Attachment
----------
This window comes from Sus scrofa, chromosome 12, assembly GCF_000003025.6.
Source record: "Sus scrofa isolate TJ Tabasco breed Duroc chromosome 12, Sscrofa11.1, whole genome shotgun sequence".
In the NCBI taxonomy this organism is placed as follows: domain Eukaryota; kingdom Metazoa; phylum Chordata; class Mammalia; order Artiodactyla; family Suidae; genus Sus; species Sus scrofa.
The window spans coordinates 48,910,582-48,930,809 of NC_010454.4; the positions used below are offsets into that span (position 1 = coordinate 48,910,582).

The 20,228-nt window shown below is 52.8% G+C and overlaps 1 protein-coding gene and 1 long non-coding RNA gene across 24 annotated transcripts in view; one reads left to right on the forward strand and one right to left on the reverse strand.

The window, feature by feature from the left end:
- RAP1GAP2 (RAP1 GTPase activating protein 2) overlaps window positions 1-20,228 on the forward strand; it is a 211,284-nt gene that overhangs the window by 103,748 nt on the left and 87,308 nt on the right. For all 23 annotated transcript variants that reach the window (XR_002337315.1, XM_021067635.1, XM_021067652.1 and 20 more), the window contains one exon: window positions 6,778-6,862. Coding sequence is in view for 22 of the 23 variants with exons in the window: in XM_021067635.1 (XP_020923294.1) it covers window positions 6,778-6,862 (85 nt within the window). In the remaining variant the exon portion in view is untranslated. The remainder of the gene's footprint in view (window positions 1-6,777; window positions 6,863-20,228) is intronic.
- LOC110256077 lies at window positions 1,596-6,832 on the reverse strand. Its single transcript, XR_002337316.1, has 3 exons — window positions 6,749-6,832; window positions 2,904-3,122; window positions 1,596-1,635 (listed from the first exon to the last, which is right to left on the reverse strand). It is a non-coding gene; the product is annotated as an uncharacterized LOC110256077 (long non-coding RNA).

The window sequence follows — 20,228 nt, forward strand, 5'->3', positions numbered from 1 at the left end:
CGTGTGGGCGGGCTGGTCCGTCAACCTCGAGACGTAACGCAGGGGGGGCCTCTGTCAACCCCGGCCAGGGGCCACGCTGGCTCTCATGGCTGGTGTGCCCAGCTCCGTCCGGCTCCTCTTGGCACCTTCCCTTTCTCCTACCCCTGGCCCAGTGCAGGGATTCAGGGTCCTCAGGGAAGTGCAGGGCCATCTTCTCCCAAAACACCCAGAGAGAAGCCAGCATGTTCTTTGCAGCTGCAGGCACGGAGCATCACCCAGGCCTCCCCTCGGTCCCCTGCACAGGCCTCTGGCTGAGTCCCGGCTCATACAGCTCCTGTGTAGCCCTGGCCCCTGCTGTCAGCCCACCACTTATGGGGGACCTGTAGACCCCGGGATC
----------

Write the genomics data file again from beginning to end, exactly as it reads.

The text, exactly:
This window comes from Sus scrofa, chromosome 12, assembly GCF_000003025.6.
Source record: "Sus scrofa isolate TJ Tabasco breed Duroc chromosome 12, Sscrofa11.1, whole genome shotgun sequence".
In the NCBI taxonomy this organism is placed as follows: domain Eukaryota; kingdom Metazoa; phylum Chordata; class Mammalia; order Artiodactyla; family Suidae; genus Sus; species Sus scrofa.
The window spans coordinates 48,910,582-48,930,809 of NC_010454.4; the positions used below are offsets into that span (position 1 = coordinate 48,910,582).

The 20,228-nt window shown below is 52.8% G+C and overlaps 1 protein-coding gene and 1 long non-coding RNA gene across 24 annotated transcripts in view; one reads left to right on the forward strand and one right to left on the reverse strand.

The window, feature by feature from the left end:
- RAP1GAP2 (RAP1 GTPase activating protein 2) overlaps window positions 1-20,228 on the forward strand; it is a 211,284-nt gene that overhangs the window by 103,748 nt on the left and 87,308 nt on the right. For all 23 annotated transcript variants that reach the window (XR_002337315.1, XM_021067635.1, XM_021067652.1 and 20 more), the window contains one exon: window positions 6,778-6,862. Coding sequence is in view for 22 of the 23 variants with exons in the window: in XM_021067635.1 (XP_020923294.1) it covers window positions 6,778-6,862 (85 nt within the window). In the remaining variant the exon portion in view is untranslated. The remainder of the gene's footprint in view (window positions 1-6,777; window positions 6,863-20,228) is intronic.
- LOC110256077 lies at window positions 1,596-6,832 on the reverse strand. Its single transcript, XR_002337316.1, has 3 exons — window positions 6,749-6,832; window positions 2,904-3,122; window positions 1,596-1,635 (listed from the first exon to the last, which is right to left on the reverse strand). It is a non-coding gene; the product is annotated as an uncharacterized LOC110256077 (long non-coding RNA).

The window sequence follows — 20,228 nt, forward strand, 5'->3', positions numbered from 1 at the left end:
CGTGTGGGCGGGCTGGTCCGTCAACCTCGAGACGTAACGCAGGGGGGGCCTCTGTCAACCCCGGCCAGGGGCCACGCTGGCTCTCATGGCTGGTGTGCCCAGCTCCGTCCGGCTCCTCTTGGCACCTTCCCTTTCTCCTACCCCTGGCCCAGTGCAGGGATTCAGGGTCCTCAGGGAAGTGCAGGGCCATCTTCTCCCAAAACACCCAGAGAGAAGCCAGCATGTTCTTTGCAGCTGCAGGCACGGAGCATCACCCAGGCCTCCCCTCGGTCCCCTGCACAGGCCTCTGGCTGAGTCCCGGCTCATACAGCTCCTGTGTAGCCCTGGCCCCTGCTGTCAGCCCACCACTTATGGGGGACCTGTAGACCCCGGGATC